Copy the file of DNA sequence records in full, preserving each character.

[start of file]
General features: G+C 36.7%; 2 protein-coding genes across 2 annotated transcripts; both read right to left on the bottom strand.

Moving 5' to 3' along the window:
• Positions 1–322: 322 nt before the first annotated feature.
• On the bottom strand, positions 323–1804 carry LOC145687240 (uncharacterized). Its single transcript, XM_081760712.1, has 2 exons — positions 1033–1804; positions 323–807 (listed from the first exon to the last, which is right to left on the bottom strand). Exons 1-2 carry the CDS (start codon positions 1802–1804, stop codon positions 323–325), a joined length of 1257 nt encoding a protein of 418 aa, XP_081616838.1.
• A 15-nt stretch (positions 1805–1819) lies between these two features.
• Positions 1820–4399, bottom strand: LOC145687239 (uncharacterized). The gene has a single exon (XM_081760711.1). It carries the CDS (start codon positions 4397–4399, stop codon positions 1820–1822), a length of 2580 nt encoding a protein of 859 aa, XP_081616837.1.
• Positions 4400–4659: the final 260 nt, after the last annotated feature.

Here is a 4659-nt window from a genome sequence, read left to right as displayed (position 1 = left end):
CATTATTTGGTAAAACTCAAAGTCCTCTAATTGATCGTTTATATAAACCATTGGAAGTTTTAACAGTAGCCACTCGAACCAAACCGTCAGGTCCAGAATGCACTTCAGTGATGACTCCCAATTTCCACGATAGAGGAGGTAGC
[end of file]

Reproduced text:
General features: G+C 36.7%; 2 protein-coding genes across 2 annotated transcripts; both read right to left on the bottom strand.

Moving 5' to 3' along the window:
• Positions 1–322: 322 nt before the first annotated feature.
• On the bottom strand, positions 323–1804 carry LOC145687240 (uncharacterized). Its single transcript, XM_081760712.1, has 2 exons — positions 1033–1804; positions 323–807 (listed from the first exon to the last, which is right to left on the bottom strand). Exons 1-2 carry the CDS (start codon positions 1802–1804, stop codon positions 323–325), a joined length of 1257 nt encoding a protein of 418 aa, XP_081616838.1.
• A 15-nt stretch (positions 1805–1819) lies between these two features.
• Positions 1820–4399, bottom strand: LOC145687239 (uncharacterized). The gene has a single exon (XM_081760711.1). It carries the CDS (start codon positions 4397–4399, stop codon positions 1820–1822), a length of 2580 nt encoding a protein of 859 aa, XP_081616837.1.
• Positions 4400–4659: the final 260 nt, after the last annotated feature.

Here is a 4659-nt window from a genome sequence, read left to right as displayed (position 1 = left end):
CATTATTTGGTAAAACTCAAAGTCCTCTAATTGATCGTTTATATAAACCATTGGAAGTTTTAACAGTAGCCACTCGAACCAAACCGTCAGGTCCAGAATGCACTTCAGTGATGACTCCCAATTTCCACGATAGAGGAGGTAGC